A quadratic equation in 'p' and 'q' is a factored quadratic equation which is written as follows:

For example, the equation

It must however be kept in mind that the sign of p and q are opposite to the sign which appears in the equation. For example, when you compare the equation

`y = a(x - p)(x - q)`In the above quadratic equation, the variables are y and x whereas the constants are a, p and q, that is, in place of a, p and q you will generally find numbers there.

For example, the equation

`y = (x + 2)(x - 3)`is a quadratic equation in which a = 1, p = -2 and q = 3

### Characteristics of a quadratic equation with p and q

A quadratic equation with p and q has the following characteristics:- 'p' and 'q' are the x-intercepts, the roots or what you could also call the solutions of the quadratic equation
- 'a' is a constant value which tells you a number of things about the quadratic equation. These are discussed below

### p and q are the x-intercepts or solutions

p and q are the x-intercepts or solutions of the quadratic equation. For example, consider the quadratic equation (x + 4)(x - 4) = 0. Its solutions are -4 and 4 because the numbers in place of p and q in this equation are -4 and 4.

Now consider the following quadratic function

`y = (x + 2)(x - 3)`Its graph is shown below. It clearly has x-intercepts at x = -2 and x = 3.

p and q are the x-intercepts |

`y = (x + 2)(x - 3)`with the equation

`y = a(x - p)(x - q)`you get

`x + 2 = x - p`and you also get

`=> 2 = -p`

`=> p = -2`

`x - 3 = x - q`Clearly, the values of p and q have opposite signs to the numbers in their places in the equation. Remembering this helps you make less errors while solving such quadratic equation problems.

`=> -3 = -q`

`=> q = 3`

### Importance of 'a'

The 'a' in the quadratic equation `y = a(x - p)(x - q)` plays an important role as it defines more than one characteristics of the parabola, which are covered one by one below:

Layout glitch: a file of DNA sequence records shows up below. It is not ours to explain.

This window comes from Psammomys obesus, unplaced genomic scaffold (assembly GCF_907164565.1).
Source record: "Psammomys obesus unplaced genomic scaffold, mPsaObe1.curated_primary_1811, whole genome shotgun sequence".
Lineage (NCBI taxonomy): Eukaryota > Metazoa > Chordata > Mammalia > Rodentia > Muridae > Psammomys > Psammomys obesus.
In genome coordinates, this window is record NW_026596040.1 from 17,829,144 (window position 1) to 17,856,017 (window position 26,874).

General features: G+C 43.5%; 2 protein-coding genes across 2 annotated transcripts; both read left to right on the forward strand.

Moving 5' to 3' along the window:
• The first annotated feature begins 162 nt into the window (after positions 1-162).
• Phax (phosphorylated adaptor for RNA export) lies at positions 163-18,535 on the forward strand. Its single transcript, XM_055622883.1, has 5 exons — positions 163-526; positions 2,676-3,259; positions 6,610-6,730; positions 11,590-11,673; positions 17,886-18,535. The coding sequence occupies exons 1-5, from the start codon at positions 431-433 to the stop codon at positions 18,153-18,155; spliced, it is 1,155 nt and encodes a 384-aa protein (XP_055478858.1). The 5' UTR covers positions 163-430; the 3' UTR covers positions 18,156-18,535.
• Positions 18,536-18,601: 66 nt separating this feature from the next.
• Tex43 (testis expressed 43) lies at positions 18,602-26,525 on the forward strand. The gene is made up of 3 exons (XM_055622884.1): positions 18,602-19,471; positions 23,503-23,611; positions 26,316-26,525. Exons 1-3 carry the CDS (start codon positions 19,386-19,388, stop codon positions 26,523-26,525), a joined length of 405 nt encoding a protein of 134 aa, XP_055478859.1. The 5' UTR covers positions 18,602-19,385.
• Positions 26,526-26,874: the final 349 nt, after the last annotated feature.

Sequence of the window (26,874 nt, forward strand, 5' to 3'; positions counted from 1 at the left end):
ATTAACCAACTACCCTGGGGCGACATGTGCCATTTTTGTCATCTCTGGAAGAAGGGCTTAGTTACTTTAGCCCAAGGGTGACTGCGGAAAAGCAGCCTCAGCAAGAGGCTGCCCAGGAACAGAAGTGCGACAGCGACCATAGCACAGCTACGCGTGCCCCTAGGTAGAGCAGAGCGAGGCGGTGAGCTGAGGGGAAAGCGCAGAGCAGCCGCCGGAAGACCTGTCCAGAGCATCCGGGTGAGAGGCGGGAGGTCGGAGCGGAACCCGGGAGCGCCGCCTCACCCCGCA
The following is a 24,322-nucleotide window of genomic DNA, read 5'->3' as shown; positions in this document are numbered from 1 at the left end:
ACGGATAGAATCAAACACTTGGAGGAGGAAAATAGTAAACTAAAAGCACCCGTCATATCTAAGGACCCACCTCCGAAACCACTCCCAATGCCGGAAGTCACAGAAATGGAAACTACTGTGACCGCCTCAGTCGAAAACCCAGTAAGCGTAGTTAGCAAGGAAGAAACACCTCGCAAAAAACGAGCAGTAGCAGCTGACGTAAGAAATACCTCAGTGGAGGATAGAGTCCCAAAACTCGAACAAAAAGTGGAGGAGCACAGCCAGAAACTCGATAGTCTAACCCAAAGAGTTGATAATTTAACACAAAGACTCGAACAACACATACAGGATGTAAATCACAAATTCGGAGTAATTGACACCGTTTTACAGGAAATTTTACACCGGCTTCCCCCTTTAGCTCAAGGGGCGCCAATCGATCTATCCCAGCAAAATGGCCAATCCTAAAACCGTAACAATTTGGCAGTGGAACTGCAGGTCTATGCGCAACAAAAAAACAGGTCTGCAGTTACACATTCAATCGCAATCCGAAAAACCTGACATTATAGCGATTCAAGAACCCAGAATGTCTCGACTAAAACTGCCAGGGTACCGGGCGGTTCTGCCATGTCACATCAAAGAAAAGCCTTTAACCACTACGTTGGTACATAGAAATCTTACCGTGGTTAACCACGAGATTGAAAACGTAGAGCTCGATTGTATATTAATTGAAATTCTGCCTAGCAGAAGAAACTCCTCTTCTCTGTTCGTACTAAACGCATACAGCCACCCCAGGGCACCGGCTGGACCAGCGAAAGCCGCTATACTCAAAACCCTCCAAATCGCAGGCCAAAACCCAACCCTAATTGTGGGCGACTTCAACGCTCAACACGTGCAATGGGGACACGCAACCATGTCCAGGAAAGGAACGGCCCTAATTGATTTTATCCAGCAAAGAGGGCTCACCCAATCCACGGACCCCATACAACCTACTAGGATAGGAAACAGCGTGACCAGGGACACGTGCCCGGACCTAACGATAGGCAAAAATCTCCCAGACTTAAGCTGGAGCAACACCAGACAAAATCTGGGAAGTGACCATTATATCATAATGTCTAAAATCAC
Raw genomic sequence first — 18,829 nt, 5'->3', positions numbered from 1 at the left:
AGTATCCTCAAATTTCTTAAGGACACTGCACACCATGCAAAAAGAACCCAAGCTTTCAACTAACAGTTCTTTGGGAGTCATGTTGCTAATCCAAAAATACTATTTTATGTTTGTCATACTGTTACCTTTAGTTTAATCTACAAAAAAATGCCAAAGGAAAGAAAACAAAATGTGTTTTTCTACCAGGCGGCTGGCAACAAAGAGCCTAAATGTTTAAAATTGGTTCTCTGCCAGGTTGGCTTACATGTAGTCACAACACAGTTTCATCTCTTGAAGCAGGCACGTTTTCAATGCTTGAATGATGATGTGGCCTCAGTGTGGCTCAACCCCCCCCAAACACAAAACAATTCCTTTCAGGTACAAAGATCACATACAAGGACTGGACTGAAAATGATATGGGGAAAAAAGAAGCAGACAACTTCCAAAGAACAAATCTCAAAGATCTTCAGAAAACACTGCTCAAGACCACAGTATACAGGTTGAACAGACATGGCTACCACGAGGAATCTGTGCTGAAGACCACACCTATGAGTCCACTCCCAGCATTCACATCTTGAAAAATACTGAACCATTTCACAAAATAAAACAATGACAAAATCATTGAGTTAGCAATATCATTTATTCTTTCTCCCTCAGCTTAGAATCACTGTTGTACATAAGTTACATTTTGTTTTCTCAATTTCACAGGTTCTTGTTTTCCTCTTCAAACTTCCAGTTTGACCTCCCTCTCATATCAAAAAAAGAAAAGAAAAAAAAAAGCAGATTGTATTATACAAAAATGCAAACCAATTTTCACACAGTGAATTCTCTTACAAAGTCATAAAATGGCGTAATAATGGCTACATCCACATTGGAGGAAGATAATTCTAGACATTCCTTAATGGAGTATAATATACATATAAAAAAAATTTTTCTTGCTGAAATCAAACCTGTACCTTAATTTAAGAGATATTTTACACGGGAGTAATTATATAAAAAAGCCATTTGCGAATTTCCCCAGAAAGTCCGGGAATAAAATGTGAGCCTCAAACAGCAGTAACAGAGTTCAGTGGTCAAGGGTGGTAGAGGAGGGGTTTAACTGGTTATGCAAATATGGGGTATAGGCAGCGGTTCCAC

#### Facing up/down or right/left

A parabola faces upwards or right when the value of 'a' is positive. The following images show the graphs of two quadratic equations in which the value of `a` is positive (a is equal to 1 in both the graphs)

Graph of y = (x + 1)(x - 1) where a = 1 Parabola facing up |

Graph of x = (y + 1)(y - 1) where a = 1 Parabola is facing right |

On the other hand, when 'a' has a negative value, the parabola, that is, the graph of the quadratic equation, faces down or left as shown in the graphs below:

Graph of y = -(x + 1)(x - 1) where a = -1 Parabola is facing left |

Graph of x = -(y + 1)(y - 1) where a = -1 Parabola is facing down |

#### Calculating the length of latus rectum

The value of 'a' is useful in obtaining the length of the latus rectum and other things such as coordinates of focus, equation of directrix and equation of axis of the parabola (For more information on the latus rectum, focus, directrix and axis, please visit this post). Let us first consider the latus rectum. For any value of 'a' in a quadratic equation, the length of the latus rectum is equal to four times the value of 'a'. This is explained in detail here.

#### Calculating the distance of the focus from the vertex, or the distance of the vertex from the directrix

In general, the distance of the focus from the vertex of a parabola is equal to 'a'. Furthermore the perpendicular distance of the directrix from the vertex is also equal to 'a'.

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